Search icon


28th Jun 2021

Activist athlete Gwen Berry turns back on US flag during national anthem

Danny Jones

Gwen Berry turns back during the national anthem

“The anthem doesn’t speak for me. It never has”

Gwen Berry, a Black hammer thrower and activist athlete, turned her back on the American flag during the national anthem at the US track and field trials in Eugene, Oregon this past weekend.

Standing on the podium alongside peers DeAnna Price and Brooke Andersen on Saturday, Berry said, “I was pissed, to be honest,” stating that the ‘Star-Spangled Banner’ should have been played as the athletes walked out rather than just as they arrived upon the podium.

She went on to tell AP that she felt she was “set-up, and they did it on purpose,” before concluding: “I don’t really want to talk about the anthem because that’s not important. The anthem doesn’t speak for me. It never has.”

USA Track and Field have denied the suggestions, stating simply that the anthem was simply scheduled to play at a certain time.

As well as turning her back on the anthem and flag, the 31-year-old – who is known for being an outspoken anti-racism advocate – also draped a t-shirt over her head that read “Activist Athlete” shortly after being awarded a bronze medal.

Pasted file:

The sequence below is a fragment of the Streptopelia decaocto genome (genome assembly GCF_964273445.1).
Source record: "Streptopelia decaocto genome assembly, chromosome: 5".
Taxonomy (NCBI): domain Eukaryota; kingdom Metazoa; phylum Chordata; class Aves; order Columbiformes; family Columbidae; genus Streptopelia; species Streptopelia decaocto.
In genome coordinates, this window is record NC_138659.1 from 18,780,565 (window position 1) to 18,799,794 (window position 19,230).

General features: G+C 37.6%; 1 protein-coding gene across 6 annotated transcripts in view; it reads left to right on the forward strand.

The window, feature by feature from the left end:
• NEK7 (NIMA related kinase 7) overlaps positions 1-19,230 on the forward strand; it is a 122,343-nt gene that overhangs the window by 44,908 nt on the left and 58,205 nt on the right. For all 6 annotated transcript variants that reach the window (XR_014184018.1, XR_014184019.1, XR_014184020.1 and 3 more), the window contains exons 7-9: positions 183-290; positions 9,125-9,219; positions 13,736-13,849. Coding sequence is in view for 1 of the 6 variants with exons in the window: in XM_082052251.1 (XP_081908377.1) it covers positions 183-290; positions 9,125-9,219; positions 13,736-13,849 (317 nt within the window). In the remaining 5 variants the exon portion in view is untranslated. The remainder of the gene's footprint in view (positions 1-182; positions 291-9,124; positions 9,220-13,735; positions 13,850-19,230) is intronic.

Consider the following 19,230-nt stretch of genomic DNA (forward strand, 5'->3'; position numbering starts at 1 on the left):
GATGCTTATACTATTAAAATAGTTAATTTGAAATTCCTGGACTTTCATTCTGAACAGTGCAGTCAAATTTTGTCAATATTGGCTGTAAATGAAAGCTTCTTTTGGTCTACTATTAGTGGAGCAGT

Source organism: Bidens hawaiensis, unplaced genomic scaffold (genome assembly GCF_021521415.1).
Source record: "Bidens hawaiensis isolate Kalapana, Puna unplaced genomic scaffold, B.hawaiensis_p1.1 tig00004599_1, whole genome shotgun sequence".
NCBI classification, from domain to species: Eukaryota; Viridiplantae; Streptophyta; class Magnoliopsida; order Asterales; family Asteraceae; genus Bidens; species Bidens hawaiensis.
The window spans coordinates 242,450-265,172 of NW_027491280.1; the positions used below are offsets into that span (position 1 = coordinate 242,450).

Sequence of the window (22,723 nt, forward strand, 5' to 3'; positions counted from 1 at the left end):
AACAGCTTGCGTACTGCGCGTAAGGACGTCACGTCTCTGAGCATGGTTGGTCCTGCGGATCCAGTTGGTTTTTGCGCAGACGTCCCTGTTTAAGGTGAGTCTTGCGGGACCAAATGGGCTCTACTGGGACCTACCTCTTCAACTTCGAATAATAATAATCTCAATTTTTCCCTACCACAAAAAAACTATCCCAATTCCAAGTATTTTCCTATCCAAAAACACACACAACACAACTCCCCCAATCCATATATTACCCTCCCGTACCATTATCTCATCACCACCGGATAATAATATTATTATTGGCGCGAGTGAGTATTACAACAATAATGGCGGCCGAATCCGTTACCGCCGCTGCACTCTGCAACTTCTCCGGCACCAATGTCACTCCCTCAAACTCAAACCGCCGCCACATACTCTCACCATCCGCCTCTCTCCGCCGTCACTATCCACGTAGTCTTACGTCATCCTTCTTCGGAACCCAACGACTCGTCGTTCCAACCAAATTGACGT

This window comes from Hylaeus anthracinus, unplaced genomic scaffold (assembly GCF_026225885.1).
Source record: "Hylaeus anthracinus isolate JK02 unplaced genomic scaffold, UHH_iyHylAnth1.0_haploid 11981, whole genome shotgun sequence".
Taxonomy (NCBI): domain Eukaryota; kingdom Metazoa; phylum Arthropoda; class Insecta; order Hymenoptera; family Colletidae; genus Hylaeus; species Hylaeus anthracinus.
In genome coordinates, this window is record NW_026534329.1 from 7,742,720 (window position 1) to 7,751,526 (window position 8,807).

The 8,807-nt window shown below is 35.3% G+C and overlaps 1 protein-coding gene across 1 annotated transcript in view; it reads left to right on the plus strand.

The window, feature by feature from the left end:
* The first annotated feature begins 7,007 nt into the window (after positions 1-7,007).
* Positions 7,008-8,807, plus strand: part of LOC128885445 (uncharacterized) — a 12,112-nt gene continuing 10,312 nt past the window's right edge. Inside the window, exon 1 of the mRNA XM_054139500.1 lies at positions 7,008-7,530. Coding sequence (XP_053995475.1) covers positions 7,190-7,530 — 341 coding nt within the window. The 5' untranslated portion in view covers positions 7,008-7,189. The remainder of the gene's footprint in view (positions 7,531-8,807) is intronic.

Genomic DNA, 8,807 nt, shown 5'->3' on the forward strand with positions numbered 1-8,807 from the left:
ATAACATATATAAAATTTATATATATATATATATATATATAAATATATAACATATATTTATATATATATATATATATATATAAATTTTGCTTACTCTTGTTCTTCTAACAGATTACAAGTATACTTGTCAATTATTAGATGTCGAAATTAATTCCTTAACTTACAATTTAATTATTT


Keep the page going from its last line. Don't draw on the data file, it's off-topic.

Unsurprisingly, Berry received equal amounts of love and hate from both sides, with many applauding her for making a statement in her own way, while some accused her of being unpatriotic ‘making it about her’. The replies underneath the post as just as you’d imagine.

What is clear is that are the parallels with taking the knee a la Colin Kaepernick and, now, millions of other athletes around the world, as well as raising a fist or taking a stand – that latter of which has long been a symbol of anti-racism and standing up against Black oppression. Berry has, of course, always made her stance very clear.

Of course, the raised fist has been a symbol of the fight against racism for decades, synonymous with the Black Power and Black Panther movements that started in the mid to late 1960s.

The gesture was actually popularised by two former Olympic athletes themselves, Tommie Smith and John Carlos, during the 1968 Olympic Games in Mexico City. The history behind it is long and complicated but it stems from one simple thing: racial equality – a message that all of us need to be behind.

Tommie Smith and John Carlos

Speaking to CBS Sports, Berry emphasised the bigger picture to reporters:

“My purpose and mission “bigger than sports. I’m here to represent those… who died due to systemic racism. That’s the important part. That’s why I’m going [to Tokyo 2020]. That’s why I’m here today. What I need to do is speak for my community, to represent my community and to help my community. Because that’s more important than sports”

Berry may have qualified for the Olympics but, as she says, there are much bigger fish to fry than the competition.